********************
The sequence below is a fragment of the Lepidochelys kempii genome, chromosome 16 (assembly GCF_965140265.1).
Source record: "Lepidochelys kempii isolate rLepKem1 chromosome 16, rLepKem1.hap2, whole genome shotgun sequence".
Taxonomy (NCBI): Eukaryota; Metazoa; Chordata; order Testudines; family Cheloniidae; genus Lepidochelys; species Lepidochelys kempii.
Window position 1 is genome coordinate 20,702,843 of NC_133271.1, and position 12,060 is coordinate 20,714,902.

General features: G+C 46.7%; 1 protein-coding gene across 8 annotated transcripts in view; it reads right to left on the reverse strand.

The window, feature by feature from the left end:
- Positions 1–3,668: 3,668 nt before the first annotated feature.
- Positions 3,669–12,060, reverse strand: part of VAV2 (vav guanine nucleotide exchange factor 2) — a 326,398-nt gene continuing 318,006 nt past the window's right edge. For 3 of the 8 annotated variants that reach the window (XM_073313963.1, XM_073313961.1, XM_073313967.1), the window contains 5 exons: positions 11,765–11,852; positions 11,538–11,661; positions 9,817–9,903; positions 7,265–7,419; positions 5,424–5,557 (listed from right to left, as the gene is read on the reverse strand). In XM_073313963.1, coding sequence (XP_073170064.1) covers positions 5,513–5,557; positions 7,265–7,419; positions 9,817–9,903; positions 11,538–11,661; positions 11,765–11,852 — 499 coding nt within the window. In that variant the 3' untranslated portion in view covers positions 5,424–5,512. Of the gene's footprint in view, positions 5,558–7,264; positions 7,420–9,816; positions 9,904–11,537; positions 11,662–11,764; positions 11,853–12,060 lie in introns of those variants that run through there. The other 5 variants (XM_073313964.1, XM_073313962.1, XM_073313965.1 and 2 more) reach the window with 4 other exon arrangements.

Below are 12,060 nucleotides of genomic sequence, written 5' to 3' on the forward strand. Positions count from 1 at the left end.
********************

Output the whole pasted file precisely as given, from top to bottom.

The sequence below is a fragment of the Lepidochelys kempii genome, chromosome 16 (assembly GCF_965140265.1).
Source record: "Lepidochelys kempii isolate rLepKem1 chromosome 16, rLepKem1.hap2, whole genome shotgun sequence".
Taxonomy (NCBI): Eukaryota; Metazoa; Chordata; order Testudines; family Cheloniidae; genus Lepidochelys; species Lepidochelys kempii.
Window position 1 is genome coordinate 20,702,843 of NC_133271.1, and position 12,060 is coordinate 20,714,902.

General features: G+C 46.7%; 1 protein-coding gene across 8 annotated transcripts in view; it reads right to left on the reverse strand.

The window, feature by feature from the left end:
- Positions 1–3,668: 3,668 nt before the first annotated feature.
- Positions 3,669–12,060, reverse strand: part of VAV2 (vav guanine nucleotide exchange factor 2) — a 326,398-nt gene continuing 318,006 nt past the window's right edge. For 3 of the 8 annotated variants that reach the window (XM_073313963.1, XM_073313961.1, XM_073313967.1), the window contains 5 exons: positions 11,765–11,852; positions 11,538–11,661; positions 9,817–9,903; positions 7,265–7,419; positions 5,424–5,557 (listed from right to left, as the gene is read on the reverse strand). In XM_073313963.1, coding sequence (XP_073170064.1) covers positions 5,513–5,557; positions 7,265–7,419; positions 9,817–9,903; positions 11,538–11,661; positions 11,765–11,852 — 499 coding nt within the window. In that variant the 3' untranslated portion in view covers positions 5,424–5,512. Of the gene's footprint in view, positions 5,558–7,264; positions 7,420–9,816; positions 9,904–11,537; positions 11,662–11,764; positions 11,853–12,060 lie in introns of those variants that run through there. The other 5 variants (XM_073313964.1, XM_073313962.1, XM_073313965.1 and 2 more) reach the window with 4 other exon arrangements.

Below are 12,060 nucleotides of genomic sequence, written 5' to 3' on the forward strand. Positions count from 1 at the left end.